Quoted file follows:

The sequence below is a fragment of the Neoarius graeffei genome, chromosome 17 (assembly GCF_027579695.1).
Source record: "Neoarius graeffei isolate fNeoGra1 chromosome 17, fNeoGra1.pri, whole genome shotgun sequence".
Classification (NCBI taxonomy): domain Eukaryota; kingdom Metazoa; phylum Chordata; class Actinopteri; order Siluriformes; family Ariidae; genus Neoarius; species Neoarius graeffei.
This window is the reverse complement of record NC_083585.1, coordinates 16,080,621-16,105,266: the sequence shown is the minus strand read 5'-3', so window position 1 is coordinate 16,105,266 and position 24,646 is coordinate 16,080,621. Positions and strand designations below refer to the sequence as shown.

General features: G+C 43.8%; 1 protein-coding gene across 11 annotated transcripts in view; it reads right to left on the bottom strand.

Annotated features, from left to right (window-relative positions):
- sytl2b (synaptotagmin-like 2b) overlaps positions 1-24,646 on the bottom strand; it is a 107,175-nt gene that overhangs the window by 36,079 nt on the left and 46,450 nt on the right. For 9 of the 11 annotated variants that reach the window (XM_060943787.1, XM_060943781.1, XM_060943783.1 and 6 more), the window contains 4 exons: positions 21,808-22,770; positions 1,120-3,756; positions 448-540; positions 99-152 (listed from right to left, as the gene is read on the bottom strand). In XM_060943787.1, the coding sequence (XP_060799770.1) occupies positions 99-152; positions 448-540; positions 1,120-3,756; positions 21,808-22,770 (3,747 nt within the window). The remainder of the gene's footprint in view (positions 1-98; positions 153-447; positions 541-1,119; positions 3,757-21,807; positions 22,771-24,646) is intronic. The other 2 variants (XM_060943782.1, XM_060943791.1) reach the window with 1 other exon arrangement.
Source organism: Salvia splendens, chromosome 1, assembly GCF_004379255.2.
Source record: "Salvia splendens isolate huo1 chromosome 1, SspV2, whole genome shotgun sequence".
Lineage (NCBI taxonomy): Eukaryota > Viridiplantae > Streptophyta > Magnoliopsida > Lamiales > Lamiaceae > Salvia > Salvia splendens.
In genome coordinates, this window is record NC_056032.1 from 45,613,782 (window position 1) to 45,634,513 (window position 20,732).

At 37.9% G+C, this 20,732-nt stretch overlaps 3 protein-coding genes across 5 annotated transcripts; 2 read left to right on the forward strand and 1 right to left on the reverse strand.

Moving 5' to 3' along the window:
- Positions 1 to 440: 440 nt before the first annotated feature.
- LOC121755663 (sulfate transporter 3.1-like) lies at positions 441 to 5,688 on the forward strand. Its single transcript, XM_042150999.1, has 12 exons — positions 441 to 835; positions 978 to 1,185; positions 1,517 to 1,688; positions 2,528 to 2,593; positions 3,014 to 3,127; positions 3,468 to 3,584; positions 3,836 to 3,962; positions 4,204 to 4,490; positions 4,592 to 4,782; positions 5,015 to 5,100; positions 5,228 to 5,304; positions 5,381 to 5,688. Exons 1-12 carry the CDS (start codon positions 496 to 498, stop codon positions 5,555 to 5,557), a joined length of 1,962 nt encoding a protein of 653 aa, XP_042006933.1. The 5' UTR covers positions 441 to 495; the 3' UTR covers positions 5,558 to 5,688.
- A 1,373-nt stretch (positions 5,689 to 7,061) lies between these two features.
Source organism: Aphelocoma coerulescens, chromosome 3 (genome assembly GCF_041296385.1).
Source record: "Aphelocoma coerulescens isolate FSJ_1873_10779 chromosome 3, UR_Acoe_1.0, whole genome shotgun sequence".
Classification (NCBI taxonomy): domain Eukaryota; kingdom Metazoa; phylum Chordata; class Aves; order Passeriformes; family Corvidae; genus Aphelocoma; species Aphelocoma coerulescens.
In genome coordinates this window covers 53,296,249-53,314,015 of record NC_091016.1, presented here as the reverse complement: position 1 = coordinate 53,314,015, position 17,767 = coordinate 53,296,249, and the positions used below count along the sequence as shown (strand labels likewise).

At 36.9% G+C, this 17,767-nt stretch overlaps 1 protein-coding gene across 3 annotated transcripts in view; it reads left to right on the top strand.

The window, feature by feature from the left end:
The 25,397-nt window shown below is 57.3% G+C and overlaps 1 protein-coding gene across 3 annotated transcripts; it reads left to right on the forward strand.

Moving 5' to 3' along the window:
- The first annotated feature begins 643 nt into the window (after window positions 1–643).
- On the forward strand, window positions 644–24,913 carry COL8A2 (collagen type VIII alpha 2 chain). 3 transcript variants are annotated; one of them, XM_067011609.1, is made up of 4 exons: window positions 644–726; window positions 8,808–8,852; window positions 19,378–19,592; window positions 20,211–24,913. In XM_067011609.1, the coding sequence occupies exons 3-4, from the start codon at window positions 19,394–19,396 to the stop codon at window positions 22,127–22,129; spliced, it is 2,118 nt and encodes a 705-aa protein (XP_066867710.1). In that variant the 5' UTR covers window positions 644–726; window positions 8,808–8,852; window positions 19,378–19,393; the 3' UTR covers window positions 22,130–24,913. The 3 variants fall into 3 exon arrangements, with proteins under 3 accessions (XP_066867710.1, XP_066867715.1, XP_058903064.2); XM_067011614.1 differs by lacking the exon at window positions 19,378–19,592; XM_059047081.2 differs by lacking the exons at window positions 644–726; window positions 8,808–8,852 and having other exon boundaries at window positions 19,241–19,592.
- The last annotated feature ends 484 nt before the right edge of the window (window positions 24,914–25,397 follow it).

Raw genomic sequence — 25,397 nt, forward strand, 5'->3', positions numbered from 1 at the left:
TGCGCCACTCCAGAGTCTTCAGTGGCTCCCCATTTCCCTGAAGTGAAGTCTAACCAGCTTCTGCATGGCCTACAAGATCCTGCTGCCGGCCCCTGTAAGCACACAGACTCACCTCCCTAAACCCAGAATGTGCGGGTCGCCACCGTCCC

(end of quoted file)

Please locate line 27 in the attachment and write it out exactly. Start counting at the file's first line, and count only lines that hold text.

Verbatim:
- The last annotated feature ends 484 nt before the right edge of the window (window positions 24,914–25,397 follow it).